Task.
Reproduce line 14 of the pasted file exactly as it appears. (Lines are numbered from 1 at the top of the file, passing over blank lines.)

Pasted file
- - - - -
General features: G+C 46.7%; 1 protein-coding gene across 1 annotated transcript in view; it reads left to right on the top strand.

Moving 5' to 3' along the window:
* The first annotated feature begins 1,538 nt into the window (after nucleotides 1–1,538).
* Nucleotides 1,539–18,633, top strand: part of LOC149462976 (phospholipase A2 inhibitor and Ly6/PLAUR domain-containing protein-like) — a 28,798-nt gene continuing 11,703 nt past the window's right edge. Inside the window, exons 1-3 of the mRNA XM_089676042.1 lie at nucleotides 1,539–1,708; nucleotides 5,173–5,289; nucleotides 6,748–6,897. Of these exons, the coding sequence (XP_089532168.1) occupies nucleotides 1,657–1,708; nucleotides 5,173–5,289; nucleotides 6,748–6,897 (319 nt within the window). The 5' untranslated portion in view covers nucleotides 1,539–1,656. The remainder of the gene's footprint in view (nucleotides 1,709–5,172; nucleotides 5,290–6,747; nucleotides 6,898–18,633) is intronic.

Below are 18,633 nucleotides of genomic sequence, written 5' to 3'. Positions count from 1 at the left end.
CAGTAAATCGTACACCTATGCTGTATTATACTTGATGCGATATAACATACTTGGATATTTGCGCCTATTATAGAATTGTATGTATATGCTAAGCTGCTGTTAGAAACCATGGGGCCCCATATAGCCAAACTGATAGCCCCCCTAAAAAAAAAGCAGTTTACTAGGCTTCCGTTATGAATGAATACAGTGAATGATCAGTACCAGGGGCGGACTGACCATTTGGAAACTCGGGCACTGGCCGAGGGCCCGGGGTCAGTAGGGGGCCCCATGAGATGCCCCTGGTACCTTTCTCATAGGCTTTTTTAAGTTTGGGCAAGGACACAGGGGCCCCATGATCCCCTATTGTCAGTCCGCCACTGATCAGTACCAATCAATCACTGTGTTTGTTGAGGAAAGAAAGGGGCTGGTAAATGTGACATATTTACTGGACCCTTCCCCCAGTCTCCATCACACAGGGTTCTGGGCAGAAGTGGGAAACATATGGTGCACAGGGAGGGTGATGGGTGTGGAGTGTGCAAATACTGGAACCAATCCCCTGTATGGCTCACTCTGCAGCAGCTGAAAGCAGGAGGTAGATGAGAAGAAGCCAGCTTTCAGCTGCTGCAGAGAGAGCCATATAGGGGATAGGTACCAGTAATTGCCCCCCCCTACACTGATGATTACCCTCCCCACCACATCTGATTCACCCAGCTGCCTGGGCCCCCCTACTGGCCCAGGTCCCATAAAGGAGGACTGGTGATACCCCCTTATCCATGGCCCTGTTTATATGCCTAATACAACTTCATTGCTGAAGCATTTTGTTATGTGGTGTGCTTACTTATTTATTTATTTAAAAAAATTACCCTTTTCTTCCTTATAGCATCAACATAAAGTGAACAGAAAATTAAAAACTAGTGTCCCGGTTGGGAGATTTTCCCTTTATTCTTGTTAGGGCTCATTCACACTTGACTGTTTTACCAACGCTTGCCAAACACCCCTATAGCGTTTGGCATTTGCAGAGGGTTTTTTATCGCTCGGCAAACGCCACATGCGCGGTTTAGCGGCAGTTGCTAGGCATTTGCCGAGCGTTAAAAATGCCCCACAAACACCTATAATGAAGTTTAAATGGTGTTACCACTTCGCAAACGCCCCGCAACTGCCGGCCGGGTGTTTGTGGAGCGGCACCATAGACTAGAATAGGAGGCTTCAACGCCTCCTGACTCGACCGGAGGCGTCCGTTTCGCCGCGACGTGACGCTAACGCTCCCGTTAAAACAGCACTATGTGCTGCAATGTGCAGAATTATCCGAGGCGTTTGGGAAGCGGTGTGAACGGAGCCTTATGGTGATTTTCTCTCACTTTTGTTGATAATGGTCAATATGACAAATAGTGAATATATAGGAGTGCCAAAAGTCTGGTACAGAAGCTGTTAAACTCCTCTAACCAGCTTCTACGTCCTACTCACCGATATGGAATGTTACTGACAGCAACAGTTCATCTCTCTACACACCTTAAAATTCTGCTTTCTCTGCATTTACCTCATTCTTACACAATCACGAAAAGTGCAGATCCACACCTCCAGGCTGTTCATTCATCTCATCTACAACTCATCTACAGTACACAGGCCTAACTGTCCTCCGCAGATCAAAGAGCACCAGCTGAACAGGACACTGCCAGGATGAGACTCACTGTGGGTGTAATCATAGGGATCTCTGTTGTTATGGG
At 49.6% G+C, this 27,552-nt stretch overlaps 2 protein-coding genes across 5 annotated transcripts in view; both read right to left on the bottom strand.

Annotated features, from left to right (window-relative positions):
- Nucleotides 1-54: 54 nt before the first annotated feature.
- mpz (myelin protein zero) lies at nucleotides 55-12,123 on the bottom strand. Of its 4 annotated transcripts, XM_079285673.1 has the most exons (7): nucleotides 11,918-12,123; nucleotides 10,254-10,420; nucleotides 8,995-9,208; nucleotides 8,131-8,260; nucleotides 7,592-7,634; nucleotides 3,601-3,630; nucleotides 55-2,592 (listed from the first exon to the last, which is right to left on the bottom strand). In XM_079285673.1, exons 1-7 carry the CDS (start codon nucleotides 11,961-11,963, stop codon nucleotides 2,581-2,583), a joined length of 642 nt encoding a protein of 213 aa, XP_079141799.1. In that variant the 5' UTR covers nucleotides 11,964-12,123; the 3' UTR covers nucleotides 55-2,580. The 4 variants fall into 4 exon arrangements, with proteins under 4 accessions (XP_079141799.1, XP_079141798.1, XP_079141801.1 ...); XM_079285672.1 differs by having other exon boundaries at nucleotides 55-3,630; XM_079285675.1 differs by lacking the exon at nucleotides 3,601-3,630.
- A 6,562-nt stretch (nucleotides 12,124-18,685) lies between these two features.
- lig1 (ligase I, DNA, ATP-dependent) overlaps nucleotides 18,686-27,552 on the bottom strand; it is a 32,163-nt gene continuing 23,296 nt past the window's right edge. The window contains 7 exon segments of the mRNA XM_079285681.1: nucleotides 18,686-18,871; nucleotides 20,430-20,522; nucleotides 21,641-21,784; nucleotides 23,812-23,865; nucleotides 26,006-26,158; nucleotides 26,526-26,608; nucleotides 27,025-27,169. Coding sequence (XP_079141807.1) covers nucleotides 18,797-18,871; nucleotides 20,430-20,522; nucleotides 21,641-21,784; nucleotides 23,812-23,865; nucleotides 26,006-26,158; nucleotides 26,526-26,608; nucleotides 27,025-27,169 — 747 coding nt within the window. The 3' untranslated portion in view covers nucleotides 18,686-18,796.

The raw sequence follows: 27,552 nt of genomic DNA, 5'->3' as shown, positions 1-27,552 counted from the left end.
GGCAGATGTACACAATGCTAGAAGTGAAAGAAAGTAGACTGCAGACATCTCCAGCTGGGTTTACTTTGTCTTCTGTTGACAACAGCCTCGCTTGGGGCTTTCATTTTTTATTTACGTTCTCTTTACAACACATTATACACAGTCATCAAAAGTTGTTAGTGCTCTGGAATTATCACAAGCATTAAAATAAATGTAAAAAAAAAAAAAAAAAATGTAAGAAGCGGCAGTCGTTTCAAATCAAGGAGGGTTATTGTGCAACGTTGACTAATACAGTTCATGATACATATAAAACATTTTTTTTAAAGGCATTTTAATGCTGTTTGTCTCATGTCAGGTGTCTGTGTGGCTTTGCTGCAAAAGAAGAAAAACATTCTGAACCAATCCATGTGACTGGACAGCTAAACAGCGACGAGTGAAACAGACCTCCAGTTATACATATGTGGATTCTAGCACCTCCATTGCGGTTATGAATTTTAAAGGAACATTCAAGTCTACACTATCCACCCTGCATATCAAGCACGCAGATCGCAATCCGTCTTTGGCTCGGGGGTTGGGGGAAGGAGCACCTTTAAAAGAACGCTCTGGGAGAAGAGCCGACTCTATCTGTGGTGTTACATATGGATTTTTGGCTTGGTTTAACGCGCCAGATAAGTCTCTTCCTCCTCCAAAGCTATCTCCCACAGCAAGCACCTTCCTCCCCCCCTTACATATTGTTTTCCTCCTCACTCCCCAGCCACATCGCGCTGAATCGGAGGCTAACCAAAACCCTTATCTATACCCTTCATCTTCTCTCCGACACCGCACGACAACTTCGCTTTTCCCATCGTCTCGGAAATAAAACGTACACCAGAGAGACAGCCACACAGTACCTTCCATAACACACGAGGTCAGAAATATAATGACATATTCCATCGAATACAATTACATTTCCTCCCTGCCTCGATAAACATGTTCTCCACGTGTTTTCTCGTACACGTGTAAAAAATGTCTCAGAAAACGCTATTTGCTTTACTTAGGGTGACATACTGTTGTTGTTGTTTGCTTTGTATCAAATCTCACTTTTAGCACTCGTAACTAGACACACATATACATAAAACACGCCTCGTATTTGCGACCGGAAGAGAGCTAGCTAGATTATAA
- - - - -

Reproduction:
GGCAGATGTACACAATGCTAGAAGTGAAAGAAAGTAGACTGCAGACATCTCCAGCTGGGTTTACTTTGTCTTCTGTTGACAACAGCCTCGCTTGGGGCTTTCATTTTTTATTTACGTTCTCTTTACAACACATTATACACAGTCATCAAAAGTTGTTAGTGCTCTGGAATTATCACAAGCATTAAAATAAATGTAAAAAAAAAAAAAAAAAATGTAAGAAGCGGCAGTCGTTTCAAATCAAGGAGGGTTATTGTGCAACGTTGACTAATACAGTTCATGATACATATAAAACATTTTTTTTAAAGGCATTTTAATGCTGTTTGTCTCATGTCAGGTGTCTGTGTGGCTTTGCTGCAAAAGAAGAAAAACATTCTGAACCAATCCATGTGACTGGACAGCTAAACAGCGACGAGTGAAACAGACCTCCAGTTATACATATGTGGATTCTAGCACCTCCATTGCGGTTATGAATTTTAAAGGAACATTCAAGTCTACACTATCCACCCTGCATATCAAGCACGCAGATCGCAATCCGTCTTTGGCTCGGGGGTTGGGGGAAGGAGCACCTTTAAAAGAACGCTCTGGGAGAAGAGCCGACTCTATCTGTGGTGTTACATATGGATTTTTGGCTTGGTTTAACGCGCCAGATAAGTCTCTTCCTCCTCCAAAGCTATCTCCCACAGCAAGCACCTTCCTCCCCCCCTTACATATTGTTTTCCTCCTCACTCCCCAGCCACATCGCGCTGAATCGGAGGCTAACCAAAACCCTTATCTATACCCTTCATCTTCTCTCCGACACCGCACGACAACTTCGCTTTTCCCATCGTCTCGGAAATAAAACGTACACCAGAGAGACAGCCACACAGTACCTTCCATAACACACGAGGTCAGAAATATAATGACATATTCCATCGAATACAATTACATTTCCTCCCTGCCTCGATAAACATGTTCTCCACGTGTTTTCTCGTACACGTGTAAAAAATGTCTCAGAAAACGCTATTTGCTTTACTTAGGGTGACATACTGTTGTTGTTGTTTGCTTTGTATCAAATCTCACTTTTAGCACTCGTAACTAGACACACATATACATAAAACACGCCTCGTATTTGCGACCGGAAGAGAGCTAGCTAGATTATAA